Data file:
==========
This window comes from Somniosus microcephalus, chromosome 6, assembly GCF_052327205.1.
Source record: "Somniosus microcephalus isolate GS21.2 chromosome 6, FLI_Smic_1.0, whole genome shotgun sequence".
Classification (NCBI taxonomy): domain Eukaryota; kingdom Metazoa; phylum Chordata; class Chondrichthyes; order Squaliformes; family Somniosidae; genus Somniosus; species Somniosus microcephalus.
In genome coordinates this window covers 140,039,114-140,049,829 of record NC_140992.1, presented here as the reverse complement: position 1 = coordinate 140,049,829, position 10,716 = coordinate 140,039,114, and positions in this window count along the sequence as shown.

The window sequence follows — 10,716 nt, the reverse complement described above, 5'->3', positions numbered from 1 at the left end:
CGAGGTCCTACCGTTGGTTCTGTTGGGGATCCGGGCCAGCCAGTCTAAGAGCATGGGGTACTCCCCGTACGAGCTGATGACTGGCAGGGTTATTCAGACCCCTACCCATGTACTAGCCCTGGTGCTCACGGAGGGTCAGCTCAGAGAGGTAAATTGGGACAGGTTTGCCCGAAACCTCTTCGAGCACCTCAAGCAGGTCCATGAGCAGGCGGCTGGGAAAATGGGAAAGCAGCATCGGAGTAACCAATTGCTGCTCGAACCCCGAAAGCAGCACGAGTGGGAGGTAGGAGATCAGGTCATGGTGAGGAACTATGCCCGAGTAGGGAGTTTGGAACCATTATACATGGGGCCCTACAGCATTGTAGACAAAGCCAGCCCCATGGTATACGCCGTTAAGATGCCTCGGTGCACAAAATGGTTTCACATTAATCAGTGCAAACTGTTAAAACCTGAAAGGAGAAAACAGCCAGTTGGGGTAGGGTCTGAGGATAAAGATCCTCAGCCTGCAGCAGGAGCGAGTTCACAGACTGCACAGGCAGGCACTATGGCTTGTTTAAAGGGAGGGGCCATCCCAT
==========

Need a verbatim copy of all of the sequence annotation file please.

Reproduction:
This window comes from Somniosus microcephalus, chromosome 6, assembly GCF_052327205.1.
Source record: "Somniosus microcephalus isolate GS21.2 chromosome 6, FLI_Smic_1.0, whole genome shotgun sequence".
Classification (NCBI taxonomy): domain Eukaryota; kingdom Metazoa; phylum Chordata; class Chondrichthyes; order Squaliformes; family Somniosidae; genus Somniosus; species Somniosus microcephalus.
In genome coordinates this window covers 140,039,114-140,049,829 of record NC_140992.1, presented here as the reverse complement: position 1 = coordinate 140,049,829, position 10,716 = coordinate 140,039,114, and positions in this window count along the sequence as shown.

The window sequence follows — 10,716 nt, the reverse complement described above, 5'->3', positions numbered from 1 at the left end:
CGAGGTCCTACCGTTGGTTCTGTTGGGGATCCGGGCCAGCCAGTCTAAGAGCATGGGGTACTCCCCGTACGAGCTGATGACTGGCAGGGTTATTCAGACCCCTACCCATGTACTAGCCCTGGTGCTCACGGAGGGTCAGCTCAGAGAGGTAAATTGGGACAGGTTTGCCCGAAACCTCTTCGAGCACCTCAAGCAGGTCCATGAGCAGGCGGCTGGGAAAATGGGAAAGCAGCATCGGAGTAACCAATTGCTGCTCGAACCCCGAAAGCAGCACGAGTGGGAGGTAGGAGATCAGGTCATGGTGAGGAACTATGCCCGAGTAGGGAGTTTGGAACCATTATACATGGGGCCCTACAGCATTGTAGACAAAGCCAGCCCCATGGTATACGCCGTTAAGATGCCTCGGTGCACAAAATGGTTTCACATTAATCAGTGCAAACTGTTAAAACCTGAAAGGAGAAAACAGCCAGTTGGGGTAGGGTCTGAGGATAAAGATCCTCAGCCTGCAGCAGGAGCGAGTTCACAGACTGCACAGGCAGGCACTATGGCTTGTTTAAAGGGAGGGGCCATCCCAT